US Republican presidential nominee Donald Trump has said he will meet the Mexican president hours before his highly anticipated speech on immigration in Arizona.
Last Friday, Mexican President Enrique Pena Nieto invited both Trump and his Democratic rival Hillary Clinton to visit Mexico, according to a statement by his office provided to The Washington Post.
According to the people familiar with the discussions, Trump took up Pena Nieto’s invitation over the weekend and will meet him on Wednesday.
“I have accepted the invitation of President Enrique Pena Nieto, of Mexico, and look very much forward to meeting him tomorrow,” Trump tweeted on Tuesday.
His message came shortly after Pena Nieto’s office tweeted that “El Senor” Trump accepted the invitation and will privately meet the president.
The business mogul, who has taken a hardline stance on immigration, is scheduled to deliver a speech Wednesday night in Phoenix, in which he will clarify his position on the issue.
Trump has called Mexican illegal immigrants rapists and criminals and vowed to deport some 11 million undocumented immigrants living in the shadows in the United States.
He has also threatened to undo the North American Free Trade Agreement, a deal signed by the US, Canada and Mexico to create a trilateral trade bloc in North America.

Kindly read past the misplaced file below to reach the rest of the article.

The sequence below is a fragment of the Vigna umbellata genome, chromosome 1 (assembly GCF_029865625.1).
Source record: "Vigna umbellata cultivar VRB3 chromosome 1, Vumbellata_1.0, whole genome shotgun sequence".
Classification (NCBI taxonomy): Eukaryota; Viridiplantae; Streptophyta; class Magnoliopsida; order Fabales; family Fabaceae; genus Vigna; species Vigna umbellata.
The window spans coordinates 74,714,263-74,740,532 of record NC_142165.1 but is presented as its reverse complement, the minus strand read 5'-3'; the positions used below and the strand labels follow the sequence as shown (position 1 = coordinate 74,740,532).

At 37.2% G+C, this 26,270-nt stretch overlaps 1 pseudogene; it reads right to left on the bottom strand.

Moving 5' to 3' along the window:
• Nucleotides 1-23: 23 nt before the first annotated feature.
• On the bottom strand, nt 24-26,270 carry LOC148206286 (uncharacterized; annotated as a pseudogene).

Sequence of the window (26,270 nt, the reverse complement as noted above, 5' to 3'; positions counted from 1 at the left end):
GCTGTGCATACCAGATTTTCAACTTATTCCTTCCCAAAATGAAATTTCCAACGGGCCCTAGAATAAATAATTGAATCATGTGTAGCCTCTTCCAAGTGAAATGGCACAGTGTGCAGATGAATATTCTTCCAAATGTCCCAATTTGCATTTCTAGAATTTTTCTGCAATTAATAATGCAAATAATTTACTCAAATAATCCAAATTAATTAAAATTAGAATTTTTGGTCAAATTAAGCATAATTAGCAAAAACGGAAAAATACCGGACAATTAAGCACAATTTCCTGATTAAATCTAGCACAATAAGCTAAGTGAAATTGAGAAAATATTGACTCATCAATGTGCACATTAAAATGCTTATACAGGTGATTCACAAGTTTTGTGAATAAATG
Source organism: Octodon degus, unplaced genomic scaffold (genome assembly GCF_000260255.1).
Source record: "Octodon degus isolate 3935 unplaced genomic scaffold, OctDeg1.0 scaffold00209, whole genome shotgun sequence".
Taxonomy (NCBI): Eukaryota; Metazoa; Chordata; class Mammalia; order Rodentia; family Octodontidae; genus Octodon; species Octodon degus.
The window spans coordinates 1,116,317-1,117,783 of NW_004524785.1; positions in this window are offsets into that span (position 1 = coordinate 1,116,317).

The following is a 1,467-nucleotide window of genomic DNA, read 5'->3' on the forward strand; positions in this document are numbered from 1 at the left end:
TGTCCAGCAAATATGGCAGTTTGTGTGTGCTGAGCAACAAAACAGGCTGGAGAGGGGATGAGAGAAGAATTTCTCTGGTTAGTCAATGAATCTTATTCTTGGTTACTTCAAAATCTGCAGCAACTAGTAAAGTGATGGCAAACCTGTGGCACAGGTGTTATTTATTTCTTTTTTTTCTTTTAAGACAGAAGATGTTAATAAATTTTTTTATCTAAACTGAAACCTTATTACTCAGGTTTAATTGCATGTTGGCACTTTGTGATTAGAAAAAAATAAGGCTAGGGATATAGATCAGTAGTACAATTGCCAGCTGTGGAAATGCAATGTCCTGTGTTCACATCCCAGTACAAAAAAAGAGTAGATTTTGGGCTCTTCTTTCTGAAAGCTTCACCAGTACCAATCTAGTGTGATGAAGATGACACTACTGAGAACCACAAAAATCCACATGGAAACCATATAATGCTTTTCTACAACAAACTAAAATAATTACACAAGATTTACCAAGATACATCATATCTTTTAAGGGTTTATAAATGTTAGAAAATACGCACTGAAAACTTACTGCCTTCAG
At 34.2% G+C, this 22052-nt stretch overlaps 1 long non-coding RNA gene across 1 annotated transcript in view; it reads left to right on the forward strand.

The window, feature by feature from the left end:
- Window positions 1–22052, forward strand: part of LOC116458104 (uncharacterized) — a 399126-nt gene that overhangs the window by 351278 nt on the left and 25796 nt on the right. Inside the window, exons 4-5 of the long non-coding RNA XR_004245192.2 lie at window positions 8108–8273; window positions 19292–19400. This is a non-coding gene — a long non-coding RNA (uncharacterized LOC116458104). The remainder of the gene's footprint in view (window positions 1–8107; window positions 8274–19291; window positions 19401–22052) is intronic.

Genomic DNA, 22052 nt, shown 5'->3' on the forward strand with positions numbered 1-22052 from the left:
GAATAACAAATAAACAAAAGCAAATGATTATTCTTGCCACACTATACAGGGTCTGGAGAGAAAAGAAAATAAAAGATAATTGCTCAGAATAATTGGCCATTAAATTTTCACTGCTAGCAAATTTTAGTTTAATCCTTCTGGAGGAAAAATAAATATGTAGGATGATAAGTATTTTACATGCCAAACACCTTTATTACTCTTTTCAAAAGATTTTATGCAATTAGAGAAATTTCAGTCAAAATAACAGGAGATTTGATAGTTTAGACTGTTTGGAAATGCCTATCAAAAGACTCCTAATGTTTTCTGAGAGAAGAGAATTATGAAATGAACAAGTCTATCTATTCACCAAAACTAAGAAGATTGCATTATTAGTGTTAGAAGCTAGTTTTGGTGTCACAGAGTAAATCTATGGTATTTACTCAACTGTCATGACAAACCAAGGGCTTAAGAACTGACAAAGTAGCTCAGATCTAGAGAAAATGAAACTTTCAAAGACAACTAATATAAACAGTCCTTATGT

In addition, Trump pledged to build a wall along the Southern border to prevent more Mexicans from entering the US illegally and has repeatedly promised to force Mexico to cover the cost of the construction of his proposed wall.
Mexican President Enrique Pena Nieto (AFP photo)
Pena Nieto and other Mexican officials have, however, dismissed the proposal as ludicrous, with the Mexican president likening Trump’s rhetoric to that of Adolf Hitler and Benito Mussolini.
“There is no way that Mexico can pay [for] a wall like that,” Pena Nieto said in an interview with CNN in July, adding that he opposed Trump’s frequent characterization of illegal immigrants from Mexico as rapists and killers.
His proposal of the construction of a 2,000-mile wall on the US-Mexico border has been met with strong criticism both at home and abroad.
“Suggesting that we can build an endless wall along our borders and blame our challenges on immigrants, that does not just run counter to our history as the world’s melting pot, it contradicts the evidence that our growth and our innovation and our dynamism has always been spurred by our ability to attract strivers from every corner of the globe,” President Barack Obama said in May.